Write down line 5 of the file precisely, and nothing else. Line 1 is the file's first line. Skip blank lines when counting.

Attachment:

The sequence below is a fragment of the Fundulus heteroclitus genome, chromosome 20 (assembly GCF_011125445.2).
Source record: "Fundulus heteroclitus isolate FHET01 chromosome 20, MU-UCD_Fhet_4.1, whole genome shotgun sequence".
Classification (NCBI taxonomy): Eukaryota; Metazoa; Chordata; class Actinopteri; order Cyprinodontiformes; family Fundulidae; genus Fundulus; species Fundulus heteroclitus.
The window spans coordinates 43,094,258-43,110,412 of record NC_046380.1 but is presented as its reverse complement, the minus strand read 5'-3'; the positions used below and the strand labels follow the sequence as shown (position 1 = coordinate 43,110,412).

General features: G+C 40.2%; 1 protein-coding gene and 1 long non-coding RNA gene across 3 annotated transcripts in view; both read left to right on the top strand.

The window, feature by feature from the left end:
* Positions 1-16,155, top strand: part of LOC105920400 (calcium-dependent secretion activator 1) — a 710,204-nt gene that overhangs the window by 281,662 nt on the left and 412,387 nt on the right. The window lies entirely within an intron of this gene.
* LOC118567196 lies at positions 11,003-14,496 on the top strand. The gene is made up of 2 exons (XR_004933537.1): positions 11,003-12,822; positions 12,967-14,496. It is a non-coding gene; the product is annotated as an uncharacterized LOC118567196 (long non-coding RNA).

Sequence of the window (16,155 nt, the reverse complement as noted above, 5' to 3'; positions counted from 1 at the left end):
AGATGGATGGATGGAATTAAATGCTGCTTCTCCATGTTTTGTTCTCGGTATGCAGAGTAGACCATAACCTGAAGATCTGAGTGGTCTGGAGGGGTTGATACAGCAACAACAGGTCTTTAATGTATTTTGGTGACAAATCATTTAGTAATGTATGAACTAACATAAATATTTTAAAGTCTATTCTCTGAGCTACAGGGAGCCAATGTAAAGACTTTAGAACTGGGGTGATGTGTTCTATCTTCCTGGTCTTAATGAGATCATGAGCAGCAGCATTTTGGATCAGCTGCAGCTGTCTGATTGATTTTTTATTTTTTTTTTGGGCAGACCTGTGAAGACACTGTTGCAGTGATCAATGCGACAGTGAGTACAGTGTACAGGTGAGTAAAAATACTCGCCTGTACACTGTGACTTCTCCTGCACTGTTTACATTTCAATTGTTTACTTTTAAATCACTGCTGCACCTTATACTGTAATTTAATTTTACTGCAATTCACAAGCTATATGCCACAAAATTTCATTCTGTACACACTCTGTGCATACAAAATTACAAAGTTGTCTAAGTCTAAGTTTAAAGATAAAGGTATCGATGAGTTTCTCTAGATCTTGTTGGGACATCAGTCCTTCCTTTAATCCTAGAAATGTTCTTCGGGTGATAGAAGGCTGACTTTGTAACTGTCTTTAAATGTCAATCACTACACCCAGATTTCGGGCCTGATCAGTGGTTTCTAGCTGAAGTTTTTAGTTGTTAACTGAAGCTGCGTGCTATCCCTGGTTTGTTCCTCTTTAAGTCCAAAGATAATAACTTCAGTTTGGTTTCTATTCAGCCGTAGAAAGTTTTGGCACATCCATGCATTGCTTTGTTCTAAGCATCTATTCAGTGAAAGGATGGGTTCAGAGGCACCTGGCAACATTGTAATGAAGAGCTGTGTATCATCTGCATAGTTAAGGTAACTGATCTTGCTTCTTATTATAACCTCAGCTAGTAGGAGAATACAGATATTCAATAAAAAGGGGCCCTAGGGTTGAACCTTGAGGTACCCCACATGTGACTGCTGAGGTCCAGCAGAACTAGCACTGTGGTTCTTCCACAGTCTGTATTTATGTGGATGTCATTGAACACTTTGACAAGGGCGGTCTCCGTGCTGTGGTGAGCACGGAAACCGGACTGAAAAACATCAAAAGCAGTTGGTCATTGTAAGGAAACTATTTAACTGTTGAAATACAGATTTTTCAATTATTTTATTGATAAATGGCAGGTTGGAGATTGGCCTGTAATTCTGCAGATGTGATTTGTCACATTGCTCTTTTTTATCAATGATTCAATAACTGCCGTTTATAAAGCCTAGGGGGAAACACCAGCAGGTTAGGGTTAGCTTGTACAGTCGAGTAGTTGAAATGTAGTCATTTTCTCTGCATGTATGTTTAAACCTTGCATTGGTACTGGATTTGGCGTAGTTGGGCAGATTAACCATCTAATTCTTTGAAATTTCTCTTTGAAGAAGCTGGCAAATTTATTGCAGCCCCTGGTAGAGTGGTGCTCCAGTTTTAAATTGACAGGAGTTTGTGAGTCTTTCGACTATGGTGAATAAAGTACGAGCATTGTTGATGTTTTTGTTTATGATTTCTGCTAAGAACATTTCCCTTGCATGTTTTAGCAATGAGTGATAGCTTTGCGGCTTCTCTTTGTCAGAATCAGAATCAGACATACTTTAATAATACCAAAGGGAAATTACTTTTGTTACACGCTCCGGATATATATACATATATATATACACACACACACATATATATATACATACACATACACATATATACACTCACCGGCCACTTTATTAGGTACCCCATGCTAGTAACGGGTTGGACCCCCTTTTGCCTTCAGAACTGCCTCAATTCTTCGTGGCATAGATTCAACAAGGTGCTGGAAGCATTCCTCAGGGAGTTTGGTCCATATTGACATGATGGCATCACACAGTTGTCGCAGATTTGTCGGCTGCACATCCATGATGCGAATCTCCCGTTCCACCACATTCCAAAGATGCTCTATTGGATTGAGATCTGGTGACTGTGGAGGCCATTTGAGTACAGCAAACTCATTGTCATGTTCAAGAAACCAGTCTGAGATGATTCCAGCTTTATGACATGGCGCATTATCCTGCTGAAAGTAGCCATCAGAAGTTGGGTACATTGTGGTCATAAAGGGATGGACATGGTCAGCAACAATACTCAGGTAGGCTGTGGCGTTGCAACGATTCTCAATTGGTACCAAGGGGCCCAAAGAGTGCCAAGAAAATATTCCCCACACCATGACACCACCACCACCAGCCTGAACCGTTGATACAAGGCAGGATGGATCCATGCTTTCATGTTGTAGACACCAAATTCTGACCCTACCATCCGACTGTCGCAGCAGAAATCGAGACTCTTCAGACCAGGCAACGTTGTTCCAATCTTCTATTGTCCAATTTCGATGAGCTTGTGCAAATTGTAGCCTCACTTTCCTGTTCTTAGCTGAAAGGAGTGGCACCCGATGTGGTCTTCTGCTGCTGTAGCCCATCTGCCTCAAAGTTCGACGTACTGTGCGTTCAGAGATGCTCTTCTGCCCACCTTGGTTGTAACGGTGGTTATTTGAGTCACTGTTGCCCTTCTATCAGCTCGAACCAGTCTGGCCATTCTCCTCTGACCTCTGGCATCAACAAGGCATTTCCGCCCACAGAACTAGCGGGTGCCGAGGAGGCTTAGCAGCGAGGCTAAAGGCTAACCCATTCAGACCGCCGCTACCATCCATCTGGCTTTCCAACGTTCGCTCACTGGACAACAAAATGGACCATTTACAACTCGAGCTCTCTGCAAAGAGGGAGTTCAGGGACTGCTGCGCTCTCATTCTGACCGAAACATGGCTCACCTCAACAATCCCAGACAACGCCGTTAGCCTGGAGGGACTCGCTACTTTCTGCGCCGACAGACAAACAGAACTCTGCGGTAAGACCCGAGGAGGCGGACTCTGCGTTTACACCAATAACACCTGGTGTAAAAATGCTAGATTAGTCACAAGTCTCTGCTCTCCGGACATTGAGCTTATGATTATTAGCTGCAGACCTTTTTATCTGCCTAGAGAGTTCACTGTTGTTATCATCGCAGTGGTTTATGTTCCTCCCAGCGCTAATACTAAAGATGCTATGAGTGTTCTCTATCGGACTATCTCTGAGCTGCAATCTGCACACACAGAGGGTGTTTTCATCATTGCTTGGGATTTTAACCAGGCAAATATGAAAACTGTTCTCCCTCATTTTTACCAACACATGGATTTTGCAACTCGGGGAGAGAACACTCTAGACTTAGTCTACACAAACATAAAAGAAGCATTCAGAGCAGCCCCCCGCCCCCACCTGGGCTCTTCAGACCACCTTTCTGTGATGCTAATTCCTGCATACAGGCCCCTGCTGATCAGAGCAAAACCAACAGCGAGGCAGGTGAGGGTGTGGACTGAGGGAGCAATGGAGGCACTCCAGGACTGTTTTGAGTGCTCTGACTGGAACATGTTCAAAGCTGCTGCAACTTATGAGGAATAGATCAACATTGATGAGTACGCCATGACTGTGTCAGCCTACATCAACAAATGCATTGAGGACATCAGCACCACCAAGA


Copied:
General features: G+C 40.2%; 1 protein-coding gene and 1 long non-coding RNA gene across 3 annotated transcripts in view; both read left to right on the top strand.